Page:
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Get Competent or Get Dead



In my last blog post, I talked about the accountabilities of a leader in correctly staffing a team, ending on the ongoing evaluation of competency.  To be honest, I made it sound like once you get to that point, you’re over the hump. But I think competency deserves its own installment.

Also, in my second blog post in this series I advised you to read ‘Turn the Ship Around’ and if you’ve done so, you’ll hear some familiar refrains here.  If not, hopefully this blog will help put David Marquet’s book on your reading list.

How to get competent

When thinking about how best to achieve competence, it’s worth thinking about how you view learning and training.  Training is a part of learning, but not all of it, and probably not the most valuable part.  We learn by doing, not just by being trained.  We don’t learn for learning sake, but rather to be successful at something.

A training program should have a focus on certification, not merely briefing students with relevant information.  Certification is a decision point; you pass or you don’t.  Put another way, you demonstrate the ability to do the job or you don’t. Certification should be an active barometer of competence that goes beyond sitting in a room for two days in order to receive a piece of paper.

There can also be a hidden benefit to a well-run training program; the increased technical competence can result in an opportunity to delegate more decision-making control down into the organization resulting in greater engagement.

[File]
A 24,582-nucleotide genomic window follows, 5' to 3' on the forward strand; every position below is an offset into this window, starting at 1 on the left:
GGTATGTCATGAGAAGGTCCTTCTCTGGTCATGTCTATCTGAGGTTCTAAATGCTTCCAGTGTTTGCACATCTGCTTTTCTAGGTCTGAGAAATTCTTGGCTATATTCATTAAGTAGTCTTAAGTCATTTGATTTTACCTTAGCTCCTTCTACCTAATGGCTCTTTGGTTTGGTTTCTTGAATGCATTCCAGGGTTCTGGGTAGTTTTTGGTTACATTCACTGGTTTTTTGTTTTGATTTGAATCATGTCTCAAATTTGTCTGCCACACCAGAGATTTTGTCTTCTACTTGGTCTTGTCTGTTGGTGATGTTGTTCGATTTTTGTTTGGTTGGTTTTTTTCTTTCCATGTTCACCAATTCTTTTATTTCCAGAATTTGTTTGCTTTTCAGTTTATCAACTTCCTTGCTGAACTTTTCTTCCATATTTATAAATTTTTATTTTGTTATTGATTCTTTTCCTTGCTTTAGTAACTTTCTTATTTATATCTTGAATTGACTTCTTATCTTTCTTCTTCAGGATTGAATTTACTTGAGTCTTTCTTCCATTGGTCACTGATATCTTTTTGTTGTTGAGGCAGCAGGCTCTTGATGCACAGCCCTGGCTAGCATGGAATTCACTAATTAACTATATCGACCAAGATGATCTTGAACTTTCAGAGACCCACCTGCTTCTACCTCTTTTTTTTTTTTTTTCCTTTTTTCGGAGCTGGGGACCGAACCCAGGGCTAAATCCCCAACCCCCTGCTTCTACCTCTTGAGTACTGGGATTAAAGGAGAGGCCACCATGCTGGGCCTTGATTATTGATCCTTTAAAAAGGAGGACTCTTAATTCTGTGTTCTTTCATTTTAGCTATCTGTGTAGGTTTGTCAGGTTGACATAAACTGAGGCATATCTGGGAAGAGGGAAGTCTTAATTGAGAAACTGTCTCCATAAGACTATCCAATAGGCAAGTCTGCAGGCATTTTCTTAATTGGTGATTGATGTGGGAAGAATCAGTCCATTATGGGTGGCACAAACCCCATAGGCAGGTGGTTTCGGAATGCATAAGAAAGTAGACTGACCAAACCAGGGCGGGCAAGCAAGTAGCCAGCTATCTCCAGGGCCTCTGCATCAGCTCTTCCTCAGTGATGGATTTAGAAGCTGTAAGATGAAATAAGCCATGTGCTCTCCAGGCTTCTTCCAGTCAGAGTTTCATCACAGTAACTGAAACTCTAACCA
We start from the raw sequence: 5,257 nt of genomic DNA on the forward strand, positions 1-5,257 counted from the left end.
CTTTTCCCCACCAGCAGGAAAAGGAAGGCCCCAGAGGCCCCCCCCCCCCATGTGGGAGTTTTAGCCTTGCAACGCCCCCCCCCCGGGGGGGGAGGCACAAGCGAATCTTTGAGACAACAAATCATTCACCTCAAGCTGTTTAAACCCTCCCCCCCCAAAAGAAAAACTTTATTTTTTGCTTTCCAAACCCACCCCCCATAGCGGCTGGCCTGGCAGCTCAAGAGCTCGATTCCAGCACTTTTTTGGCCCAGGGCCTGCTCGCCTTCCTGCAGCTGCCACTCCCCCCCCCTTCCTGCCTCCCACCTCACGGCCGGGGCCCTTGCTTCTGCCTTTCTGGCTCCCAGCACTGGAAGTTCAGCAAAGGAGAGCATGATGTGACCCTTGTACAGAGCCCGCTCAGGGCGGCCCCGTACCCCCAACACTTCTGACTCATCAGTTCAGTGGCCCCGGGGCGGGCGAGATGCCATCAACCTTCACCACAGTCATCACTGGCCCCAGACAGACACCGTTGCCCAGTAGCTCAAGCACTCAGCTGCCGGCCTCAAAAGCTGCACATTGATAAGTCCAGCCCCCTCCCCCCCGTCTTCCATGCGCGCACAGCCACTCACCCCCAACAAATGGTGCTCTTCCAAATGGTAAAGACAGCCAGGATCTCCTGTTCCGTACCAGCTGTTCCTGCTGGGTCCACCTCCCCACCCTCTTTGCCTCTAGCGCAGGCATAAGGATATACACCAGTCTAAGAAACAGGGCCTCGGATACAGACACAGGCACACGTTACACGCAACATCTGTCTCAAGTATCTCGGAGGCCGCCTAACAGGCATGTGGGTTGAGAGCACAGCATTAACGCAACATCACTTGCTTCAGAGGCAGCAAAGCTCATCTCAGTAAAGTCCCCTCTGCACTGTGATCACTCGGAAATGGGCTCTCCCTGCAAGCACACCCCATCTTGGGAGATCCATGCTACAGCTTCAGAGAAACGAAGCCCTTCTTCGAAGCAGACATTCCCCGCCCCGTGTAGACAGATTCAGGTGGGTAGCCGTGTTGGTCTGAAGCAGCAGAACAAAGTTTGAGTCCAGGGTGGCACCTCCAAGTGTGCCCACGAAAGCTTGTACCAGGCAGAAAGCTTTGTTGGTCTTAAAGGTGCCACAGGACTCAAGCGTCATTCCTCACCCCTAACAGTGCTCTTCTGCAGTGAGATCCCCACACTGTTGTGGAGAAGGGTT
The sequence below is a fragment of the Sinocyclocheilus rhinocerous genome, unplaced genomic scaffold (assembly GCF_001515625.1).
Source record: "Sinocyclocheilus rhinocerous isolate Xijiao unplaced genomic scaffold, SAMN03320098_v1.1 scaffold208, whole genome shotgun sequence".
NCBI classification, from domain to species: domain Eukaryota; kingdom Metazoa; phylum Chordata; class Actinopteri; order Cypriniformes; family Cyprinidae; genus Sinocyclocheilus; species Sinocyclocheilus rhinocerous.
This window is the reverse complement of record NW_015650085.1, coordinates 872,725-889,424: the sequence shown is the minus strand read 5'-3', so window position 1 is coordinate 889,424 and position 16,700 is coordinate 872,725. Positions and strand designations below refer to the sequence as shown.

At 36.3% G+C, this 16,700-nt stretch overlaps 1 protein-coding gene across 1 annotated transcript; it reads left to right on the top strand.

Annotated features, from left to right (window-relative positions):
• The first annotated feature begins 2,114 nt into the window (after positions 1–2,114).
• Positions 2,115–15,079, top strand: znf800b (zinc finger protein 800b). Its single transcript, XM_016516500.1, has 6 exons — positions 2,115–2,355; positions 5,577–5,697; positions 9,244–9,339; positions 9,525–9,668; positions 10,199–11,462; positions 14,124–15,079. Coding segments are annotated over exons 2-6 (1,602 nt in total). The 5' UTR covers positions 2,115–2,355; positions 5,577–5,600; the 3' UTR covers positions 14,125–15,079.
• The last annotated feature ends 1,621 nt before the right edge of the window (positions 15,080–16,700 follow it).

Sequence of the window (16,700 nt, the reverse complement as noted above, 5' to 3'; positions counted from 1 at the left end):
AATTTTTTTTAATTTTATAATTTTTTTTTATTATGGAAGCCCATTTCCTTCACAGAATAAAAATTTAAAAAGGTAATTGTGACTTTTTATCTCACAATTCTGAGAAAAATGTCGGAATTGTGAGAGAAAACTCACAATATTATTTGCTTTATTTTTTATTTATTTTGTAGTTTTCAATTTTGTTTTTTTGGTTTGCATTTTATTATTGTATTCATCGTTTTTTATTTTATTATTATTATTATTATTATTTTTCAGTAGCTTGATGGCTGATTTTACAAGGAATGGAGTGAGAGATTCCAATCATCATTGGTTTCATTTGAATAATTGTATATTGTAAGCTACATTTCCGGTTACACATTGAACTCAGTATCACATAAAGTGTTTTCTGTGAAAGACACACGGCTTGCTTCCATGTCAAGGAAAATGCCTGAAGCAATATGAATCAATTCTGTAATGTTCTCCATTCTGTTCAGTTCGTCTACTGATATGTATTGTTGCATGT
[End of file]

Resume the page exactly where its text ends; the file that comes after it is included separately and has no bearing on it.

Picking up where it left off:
Telegraphing competence

When competence abounds, the last thing we should do is keep it to ourselves.  Telegraphing your competence by broadcasting the next steps necessary to successfully navigate challenges is what builds trust within the team.  A method prescribed in ‘Turn the Ship Around’ that I have found very helpful is using “I intend to” statements.  I coach my teams to sum up their thoughts and perspectives in the form of ‘I/we intend to do X in order to avoid/obtain Y.’

Beyond this deliberate pattern of speech is Deliberate Action, articulating what you intend to do next in order to combat mindlessness.  This feels immediately useful in a factory environment, but it’s just as useful in software. Imagine a team member saying, “I intend to delete build 345 because it was the result of a failed merge.”  Then the team member navigates and says, “Ready to delete build 345 by selecting delete specific build.”  It might sound a little basic, but to anyone who has heard “Oh no, I just deleted all this sprints’ work”, there is merit.

Showcasing competence

As the leader, you are looked to for the audacious ‘what.’  Stick to the ‘what’, throw in some constraints to shape the playing field, and let the team flex their competency and creativity to find the ‘how’s’ necessary to accomplish it.  Specify the goals and the outcomes, not the methods, and let the team shine.

Measuring competence

One potentially enlightening measure of competence is the answer to the question ‘would my team follow a bad order, or would they question it?’.

One pitfall in measuring competence is if there is a commitment issue. If there’s a lack of clarity, lack of ownership, or lack of trust, all leading to a lack of commitment, there should be no expectation of competency demonstrated.

As a soft measure, competence is part of the equation for ‘Countability’ if you are a fan of John Maxwell’s ‘17 Laws of Teamwork’. If you can count on the team, you know you have a strong dose of competency.

Marquet describes a state where a team moves from empowered to emancipated. When a team has competency and clarity of vision, the leader no longer wields any power because it’s been delegated to those who can do.  And when all is said and done, ‘doing’ is ultimately what it is all about.

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